Conscription: coming slowly to and end in Finland?


Kaj Raninen

Conscription have had a very special role in Finnish society. For decades, conscription for males was seen as an integral part of Finnish society, and for the vast majority of young Finnish men it was self evident that they would do military service. In fact, until the early 1990's, almost 90% of them did it. If someone dared to question conscription system, they were usually ridiculed.

Conscientious objectors were quite a small minority (2-3% of all conscripts), in whom the state was never really interested. In this situation the strategy of Finnish CO-movement was - quite naturally - to struggle for improvements to legislation which governed the substitute service and later also to support total objectors. Of course we wanted also to abolish conscription, but it was not a realistic aim.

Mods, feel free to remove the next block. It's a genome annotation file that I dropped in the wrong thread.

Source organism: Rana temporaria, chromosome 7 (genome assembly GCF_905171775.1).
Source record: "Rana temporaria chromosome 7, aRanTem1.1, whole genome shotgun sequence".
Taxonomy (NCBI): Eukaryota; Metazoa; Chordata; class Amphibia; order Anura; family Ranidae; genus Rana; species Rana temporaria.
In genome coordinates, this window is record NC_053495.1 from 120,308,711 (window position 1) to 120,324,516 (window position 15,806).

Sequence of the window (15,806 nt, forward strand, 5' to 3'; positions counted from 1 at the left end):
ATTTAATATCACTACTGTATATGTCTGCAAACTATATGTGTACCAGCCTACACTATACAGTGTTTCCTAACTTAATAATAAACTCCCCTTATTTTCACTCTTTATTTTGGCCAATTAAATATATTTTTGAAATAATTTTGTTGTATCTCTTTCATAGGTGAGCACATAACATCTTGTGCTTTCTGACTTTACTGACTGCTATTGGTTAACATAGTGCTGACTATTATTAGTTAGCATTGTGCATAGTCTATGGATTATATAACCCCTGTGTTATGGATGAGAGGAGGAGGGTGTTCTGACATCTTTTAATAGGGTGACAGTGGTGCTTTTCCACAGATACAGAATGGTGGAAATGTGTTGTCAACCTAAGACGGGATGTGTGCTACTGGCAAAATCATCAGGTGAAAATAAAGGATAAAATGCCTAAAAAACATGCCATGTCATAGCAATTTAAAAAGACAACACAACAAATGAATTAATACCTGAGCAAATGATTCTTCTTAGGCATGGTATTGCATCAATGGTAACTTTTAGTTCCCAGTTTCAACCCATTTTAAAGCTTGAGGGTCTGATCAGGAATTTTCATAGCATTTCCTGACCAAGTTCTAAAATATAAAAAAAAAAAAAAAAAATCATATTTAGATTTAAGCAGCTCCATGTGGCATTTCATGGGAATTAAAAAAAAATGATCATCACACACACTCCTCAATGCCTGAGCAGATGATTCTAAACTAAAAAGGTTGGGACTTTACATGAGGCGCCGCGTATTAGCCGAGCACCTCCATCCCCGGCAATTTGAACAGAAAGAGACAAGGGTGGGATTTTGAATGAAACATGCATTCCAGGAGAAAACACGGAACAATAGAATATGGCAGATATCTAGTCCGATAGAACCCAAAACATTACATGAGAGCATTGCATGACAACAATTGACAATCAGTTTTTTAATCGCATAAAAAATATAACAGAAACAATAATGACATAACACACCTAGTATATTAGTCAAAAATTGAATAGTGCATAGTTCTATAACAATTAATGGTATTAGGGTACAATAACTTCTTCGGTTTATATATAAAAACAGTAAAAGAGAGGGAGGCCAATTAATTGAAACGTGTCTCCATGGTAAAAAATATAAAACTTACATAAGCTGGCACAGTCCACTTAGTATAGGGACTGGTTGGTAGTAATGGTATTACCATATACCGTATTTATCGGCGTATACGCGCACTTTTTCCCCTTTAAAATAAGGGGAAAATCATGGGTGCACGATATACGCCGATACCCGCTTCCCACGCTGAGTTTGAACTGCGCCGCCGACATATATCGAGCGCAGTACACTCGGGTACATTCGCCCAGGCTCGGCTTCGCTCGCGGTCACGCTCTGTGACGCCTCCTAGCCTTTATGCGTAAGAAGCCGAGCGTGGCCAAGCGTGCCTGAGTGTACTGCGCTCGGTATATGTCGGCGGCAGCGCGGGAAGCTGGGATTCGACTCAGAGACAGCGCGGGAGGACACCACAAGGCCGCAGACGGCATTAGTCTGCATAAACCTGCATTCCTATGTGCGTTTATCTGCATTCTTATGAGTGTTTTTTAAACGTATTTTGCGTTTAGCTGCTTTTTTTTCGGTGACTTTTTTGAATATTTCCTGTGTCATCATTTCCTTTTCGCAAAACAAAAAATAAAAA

The rise of COs and substitute service

However, during the last 20 years, the situation has been slowly changing. During the first half of 1990's the number of substitute servers rose from 2-3% of all conscripts to 7-8% (it's still about the same now). It was also noticed in Finland that during the 90's many Western European countries abolished conscription or reformed it radically, which created for the first time some serious discussion about its future in Finland.